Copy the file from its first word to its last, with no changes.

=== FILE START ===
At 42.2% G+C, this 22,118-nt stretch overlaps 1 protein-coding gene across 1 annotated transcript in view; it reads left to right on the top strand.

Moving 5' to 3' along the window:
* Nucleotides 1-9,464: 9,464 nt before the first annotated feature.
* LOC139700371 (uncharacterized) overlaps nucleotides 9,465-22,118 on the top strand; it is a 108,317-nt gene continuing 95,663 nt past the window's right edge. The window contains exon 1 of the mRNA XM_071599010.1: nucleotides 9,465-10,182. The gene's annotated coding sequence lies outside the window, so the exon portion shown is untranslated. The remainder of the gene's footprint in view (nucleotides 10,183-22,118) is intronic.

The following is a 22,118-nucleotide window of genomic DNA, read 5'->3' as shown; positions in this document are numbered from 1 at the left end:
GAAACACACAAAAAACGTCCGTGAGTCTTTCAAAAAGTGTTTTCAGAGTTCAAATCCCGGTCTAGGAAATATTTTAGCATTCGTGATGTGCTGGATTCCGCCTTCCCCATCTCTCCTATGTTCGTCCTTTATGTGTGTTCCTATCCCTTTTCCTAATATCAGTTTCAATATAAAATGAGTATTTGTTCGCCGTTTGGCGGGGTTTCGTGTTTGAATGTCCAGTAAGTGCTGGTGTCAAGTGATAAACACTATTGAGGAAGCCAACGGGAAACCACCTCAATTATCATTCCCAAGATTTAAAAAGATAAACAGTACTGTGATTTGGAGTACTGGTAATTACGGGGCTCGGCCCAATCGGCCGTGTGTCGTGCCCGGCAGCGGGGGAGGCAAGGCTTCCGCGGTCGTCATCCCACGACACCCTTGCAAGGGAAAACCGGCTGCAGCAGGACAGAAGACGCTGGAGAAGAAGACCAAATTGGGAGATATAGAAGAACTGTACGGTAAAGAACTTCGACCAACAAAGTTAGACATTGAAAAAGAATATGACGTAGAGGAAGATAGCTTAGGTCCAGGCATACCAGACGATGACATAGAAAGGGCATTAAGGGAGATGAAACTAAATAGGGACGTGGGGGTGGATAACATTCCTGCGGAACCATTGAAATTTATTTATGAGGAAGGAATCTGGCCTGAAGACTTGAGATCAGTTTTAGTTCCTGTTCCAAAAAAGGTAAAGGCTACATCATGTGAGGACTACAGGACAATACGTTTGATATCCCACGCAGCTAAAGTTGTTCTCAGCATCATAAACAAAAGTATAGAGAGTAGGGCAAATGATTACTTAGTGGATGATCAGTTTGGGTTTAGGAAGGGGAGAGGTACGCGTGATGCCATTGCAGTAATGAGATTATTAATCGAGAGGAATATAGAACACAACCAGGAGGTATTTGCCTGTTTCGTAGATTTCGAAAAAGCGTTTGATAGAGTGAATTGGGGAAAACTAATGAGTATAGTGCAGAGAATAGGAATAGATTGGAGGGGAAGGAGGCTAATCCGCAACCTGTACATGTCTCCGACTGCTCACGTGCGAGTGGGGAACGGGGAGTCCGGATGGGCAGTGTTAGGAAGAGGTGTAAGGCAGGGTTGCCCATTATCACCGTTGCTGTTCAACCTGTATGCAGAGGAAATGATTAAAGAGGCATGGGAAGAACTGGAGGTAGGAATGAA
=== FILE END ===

At 42.2% G+C, this 22,118-nt stretch overlaps 1 protein-coding gene across 1 annotated transcript in view; it reads left to right on the top strand.

Moving 5' to 3' along the window:
* Nucleotides 1-9,464: 9,464 nt before the first annotated feature.
* LOC139700371 (uncharacterized) overlaps nucleotides 9,465-22,118 on the top strand; it is a 108,317-nt gene continuing 95,663 nt past the window's right edge. The window contains exon 1 of the mRNA XM_071599010.1: nucleotides 9,465-10,182. The gene's annotated coding sequence lies outside the window, so the exon portion shown is untranslated. The remainder of the gene's footprint in view (nucleotides 10,183-22,118) is intronic.

The following is a 22,118-nucleotide window of genomic DNA, read 5'->3' as shown; positions in this document are numbered from 1 at the left end:
GAAACACACAAAAAACGTCCGTGAGTCTTTCAAAAAGTGTTTTCAGAGTTCAAATCCCGGTCTAGGAAATATTTTAGCATTCGTGATGTGCTGGATTCCGCCTTCCCCATCTCTCCTATGTTCGTCCTTTATGTGTGTTCCTATCCCTTTTCCTAATATCAGTTTCAATATAAAATGAGTATTTGTTCGCCGTTTGGCGGGGTTTCGTGTTTGAATGTCCAGTAAGTGCTGGTGTCAAGTGATAAACACTATTGAGGAAGCCAACGGGAAACCACCTCAATTATCATTCCCAAGATTTAAAAAGATAAACAGTACTGTGATTTGGAGTACTGGTAATTACGGGGCTCGGCCCAATCGGCCGTGTGTCGTGCCCGGCAGCGGGGGAGGCAAGGCTTCCGCGGTCGTCATCCCACGACACCCTTGCAAGGGAAAACCGGCTGCAGCAGGACAGAAGACGCTGGAGAAGAAGACCAAATTGGGAGATATAGAAGAACTGTACGGTAAAGAACTTCGACCAACAAAGTTAGACATTGAAAAAGAATATGACGTAGAGGAAGATAGCTTAGGTCCAGGCATACCAGACGATGACATAGAAAGGGCATTAAGGGAGATGAAACTAAATAGGGACGTGGGGGTGGATAACATTCCTGCGGAACCATTGAAATTTATTTATGAGGAAGGAATCTGGCCTGAAGACTTGAGATCAGTTTTAGTTCCTGTTCCAAAAAAGGTAAAGGCTACATCATGTGAGGACTACAGGACAATACGTTTGATATCCCACGCAGCTAAAGTTGTTCTCAGCATCATAAACAAAAGTATAGAGAGTAGGGCAAATGATTACTTAGTGGATGATCAGTTTGGGTTTAGGAAGGGGAGAGGTACGCGTGATGCCATTGCAGTAATGAGATTATTAATCGAGAGGAATATAGAACACAACCAGGAGGTATTTGCCTGTTTCGTAGATTTCGAAAAAGCGTTTGATAGAGTGAATTGGGGAAAACTAATGAGTATAGTGCAGAGAATAGGAATAGATTGGAGGGGAAGGAGGCTAATCCGCAACCTGTACATGTCTCCGACTGCTCACGTGCGAGTGGGGAACGGGGAGTCCGGATGGGCAGTGTTAGGAAGAGGTGTAAGGCAGGGTTGCCCATTATCACCGTTGCTGTTCAACCTGTATGCAGAGGAAATGATTAAAGAGGCATGGGAAGAACTGGAGGTAGGAATGAA